Do people with autism struggle with driving?

June 26, 2014

In the first pilot study asking adults on the autism spectrum about their experiences with driving, researchers at Drexel University found significant differences in self-reported driving behaviors and perceptions of driving ability in comparison to non-autistic adults. As the population of adults with autism continues growing rapidly, the survey provides a first step toward identifying whether this population has unmet needs for educational supports to empower safe driving – a key element of independent functioning in many people's lives.

"Previous research in my lab has included extensive research in capacity with people who have a variety of conditions such as multiple sclerosis or who had experienced traumatic brain injury," said study co-author Maria Schultheis, PhD, an associate professor of psychology at Drexel. "When we investigate whether and under what circumstances a condition or neurological difference might affect driving ability, as a standard starting point we want to go to individuals and find out from their perspective what problems they are having on the road, in their real-world experience. That question is pivotal to shape and inform the goals of long-term research – and is especially important when we turn to look at a developmental difference like autism, where there has been too little research to establish yet whether widespread driving difficulties exist."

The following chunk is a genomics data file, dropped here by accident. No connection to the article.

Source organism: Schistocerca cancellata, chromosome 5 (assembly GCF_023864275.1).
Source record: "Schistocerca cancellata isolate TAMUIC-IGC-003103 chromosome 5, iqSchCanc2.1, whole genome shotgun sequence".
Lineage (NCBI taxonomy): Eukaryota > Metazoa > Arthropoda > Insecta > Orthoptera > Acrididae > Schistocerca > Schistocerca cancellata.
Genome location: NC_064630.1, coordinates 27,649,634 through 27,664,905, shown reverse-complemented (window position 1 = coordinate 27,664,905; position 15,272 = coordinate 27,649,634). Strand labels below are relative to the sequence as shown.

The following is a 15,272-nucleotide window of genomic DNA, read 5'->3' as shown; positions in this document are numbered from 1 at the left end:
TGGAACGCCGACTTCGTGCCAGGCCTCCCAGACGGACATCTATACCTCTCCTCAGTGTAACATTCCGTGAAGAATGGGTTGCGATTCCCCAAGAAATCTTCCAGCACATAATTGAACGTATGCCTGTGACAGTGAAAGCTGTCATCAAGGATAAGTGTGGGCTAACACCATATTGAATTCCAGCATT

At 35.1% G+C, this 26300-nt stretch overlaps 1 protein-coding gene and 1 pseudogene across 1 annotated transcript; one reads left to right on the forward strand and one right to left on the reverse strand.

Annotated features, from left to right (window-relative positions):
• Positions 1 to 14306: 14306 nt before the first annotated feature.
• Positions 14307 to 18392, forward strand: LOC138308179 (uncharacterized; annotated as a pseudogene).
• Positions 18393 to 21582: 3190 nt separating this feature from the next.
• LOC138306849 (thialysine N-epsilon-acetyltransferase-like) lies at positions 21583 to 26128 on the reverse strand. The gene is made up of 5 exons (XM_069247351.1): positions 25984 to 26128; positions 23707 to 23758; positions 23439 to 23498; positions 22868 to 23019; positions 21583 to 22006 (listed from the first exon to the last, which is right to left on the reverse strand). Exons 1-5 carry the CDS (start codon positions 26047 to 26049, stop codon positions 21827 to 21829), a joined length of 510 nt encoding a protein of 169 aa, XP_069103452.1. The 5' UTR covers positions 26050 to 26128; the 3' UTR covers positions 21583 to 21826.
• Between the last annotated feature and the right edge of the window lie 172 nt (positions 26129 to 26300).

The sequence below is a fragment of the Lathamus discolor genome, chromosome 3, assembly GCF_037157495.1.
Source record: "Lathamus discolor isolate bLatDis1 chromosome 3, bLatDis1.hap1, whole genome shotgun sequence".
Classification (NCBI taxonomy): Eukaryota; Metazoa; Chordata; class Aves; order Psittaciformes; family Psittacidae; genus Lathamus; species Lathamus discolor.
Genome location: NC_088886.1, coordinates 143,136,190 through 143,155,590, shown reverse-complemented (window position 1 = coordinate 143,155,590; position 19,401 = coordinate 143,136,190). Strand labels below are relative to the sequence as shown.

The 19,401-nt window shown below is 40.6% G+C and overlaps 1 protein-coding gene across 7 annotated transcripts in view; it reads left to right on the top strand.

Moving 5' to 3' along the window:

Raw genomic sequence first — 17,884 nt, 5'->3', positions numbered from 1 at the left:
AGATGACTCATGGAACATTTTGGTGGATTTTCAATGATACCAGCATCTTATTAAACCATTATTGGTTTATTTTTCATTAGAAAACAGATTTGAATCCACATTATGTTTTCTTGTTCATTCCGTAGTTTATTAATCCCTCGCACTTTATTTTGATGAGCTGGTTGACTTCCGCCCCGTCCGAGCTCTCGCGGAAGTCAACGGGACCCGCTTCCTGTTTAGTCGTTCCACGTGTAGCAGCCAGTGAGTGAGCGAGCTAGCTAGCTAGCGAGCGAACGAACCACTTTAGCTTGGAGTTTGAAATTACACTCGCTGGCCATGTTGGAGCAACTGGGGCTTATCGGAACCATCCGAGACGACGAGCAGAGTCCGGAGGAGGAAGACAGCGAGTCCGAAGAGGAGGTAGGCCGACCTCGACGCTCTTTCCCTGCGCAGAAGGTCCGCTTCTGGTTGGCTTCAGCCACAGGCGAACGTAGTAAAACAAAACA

Only a few previous studies have examined driving ability in individuals with autism, and those studies focused on adolescents and new drivers rather than experienced adult drivers. These studies relied on parent surveys and evaluations of discrete aspects of driving performance. The new Drexel study, published early online this month in the Journal of Autism and Developmental Disorders, used a validated survey that has been extensively used in driving research, and asked adult licensed drivers on the autism spectrum to describe their first-hand, real-world driving experiences.